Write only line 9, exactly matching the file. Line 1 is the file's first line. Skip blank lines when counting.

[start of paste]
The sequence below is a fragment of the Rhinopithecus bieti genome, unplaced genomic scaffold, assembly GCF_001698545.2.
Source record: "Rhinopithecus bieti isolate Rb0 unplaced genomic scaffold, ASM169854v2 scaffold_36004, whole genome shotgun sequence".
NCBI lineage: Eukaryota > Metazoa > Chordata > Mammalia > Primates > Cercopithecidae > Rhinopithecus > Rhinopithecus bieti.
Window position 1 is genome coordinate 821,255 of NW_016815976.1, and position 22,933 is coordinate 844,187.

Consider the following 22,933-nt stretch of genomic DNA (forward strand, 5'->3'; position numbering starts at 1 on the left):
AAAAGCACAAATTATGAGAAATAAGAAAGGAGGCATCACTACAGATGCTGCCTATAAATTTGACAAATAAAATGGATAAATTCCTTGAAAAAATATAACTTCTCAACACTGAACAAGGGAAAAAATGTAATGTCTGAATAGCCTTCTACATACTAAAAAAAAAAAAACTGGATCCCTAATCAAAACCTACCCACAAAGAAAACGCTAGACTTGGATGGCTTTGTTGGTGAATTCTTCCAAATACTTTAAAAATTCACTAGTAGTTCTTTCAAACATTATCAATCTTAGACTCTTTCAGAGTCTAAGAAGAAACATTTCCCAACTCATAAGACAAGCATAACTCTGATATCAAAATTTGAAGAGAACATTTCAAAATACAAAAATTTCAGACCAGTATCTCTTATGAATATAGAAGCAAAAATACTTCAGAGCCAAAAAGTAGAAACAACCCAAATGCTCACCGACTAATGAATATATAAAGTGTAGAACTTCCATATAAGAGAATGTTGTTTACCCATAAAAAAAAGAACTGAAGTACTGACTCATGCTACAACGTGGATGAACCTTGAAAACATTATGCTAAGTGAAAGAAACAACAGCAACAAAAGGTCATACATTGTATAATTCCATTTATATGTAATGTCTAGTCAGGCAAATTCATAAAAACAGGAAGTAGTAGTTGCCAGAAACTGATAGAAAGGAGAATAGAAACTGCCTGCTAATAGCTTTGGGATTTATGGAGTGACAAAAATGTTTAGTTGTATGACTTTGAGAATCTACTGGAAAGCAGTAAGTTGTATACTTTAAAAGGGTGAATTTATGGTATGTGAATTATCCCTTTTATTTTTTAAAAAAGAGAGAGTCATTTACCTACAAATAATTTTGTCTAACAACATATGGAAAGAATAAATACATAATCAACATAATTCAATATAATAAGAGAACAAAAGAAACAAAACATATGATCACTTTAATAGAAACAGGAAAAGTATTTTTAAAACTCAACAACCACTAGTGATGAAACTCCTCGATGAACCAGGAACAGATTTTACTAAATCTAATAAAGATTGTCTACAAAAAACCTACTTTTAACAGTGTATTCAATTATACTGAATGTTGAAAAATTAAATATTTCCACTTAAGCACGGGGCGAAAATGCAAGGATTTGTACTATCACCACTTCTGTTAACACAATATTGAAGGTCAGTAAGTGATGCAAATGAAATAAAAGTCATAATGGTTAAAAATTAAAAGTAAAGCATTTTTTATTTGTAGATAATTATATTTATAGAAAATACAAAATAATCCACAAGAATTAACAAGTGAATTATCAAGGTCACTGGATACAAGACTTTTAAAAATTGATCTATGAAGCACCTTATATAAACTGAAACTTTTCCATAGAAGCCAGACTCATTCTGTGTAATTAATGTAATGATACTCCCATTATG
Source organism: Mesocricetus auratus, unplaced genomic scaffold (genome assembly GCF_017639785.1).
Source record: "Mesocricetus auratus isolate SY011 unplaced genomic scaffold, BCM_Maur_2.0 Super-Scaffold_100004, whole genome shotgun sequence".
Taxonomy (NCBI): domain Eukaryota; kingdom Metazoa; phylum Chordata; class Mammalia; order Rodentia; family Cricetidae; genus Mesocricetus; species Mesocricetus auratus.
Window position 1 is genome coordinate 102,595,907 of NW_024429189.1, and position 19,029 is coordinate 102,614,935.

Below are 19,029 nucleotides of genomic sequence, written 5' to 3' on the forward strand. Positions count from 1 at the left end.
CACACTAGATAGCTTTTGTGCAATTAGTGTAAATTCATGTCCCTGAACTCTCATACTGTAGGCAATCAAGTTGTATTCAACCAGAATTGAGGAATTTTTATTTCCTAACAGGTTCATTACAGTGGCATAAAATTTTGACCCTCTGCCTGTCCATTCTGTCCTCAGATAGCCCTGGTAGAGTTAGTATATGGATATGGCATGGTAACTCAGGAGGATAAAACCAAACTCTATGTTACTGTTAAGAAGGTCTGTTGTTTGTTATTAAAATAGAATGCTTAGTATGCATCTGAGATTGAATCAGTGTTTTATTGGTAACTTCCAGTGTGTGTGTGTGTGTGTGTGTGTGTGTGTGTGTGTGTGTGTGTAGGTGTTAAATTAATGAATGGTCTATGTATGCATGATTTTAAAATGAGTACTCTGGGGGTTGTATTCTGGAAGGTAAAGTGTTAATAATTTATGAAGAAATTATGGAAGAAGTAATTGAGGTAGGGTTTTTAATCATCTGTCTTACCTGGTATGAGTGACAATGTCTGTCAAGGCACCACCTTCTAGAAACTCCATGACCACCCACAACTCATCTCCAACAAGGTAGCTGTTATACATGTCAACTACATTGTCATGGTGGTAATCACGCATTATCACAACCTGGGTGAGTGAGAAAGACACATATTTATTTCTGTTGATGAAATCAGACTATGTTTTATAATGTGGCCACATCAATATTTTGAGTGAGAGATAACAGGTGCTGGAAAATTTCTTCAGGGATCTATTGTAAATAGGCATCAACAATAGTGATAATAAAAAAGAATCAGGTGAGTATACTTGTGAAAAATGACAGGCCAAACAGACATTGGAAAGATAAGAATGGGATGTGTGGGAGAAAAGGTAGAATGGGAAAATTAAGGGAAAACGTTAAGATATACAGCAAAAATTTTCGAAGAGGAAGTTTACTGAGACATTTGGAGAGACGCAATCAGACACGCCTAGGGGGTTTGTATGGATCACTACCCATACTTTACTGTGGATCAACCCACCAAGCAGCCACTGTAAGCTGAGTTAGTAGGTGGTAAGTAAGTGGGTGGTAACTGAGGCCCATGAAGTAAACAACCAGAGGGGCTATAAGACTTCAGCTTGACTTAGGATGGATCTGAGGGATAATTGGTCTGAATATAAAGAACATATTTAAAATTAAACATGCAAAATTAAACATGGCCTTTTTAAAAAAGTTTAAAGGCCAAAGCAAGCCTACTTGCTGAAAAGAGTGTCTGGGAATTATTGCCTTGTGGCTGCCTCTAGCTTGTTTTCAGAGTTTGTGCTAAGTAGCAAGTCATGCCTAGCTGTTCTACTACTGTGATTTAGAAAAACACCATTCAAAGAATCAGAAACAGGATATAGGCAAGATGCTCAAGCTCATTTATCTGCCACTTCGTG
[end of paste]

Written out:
Taxonomy (NCBI): domain Eukaryota; kingdom Metazoa; phylum Chordata; class Mammalia; order Rodentia; family Cricetidae; genus Mesocricetus; species Mesocricetus auratus.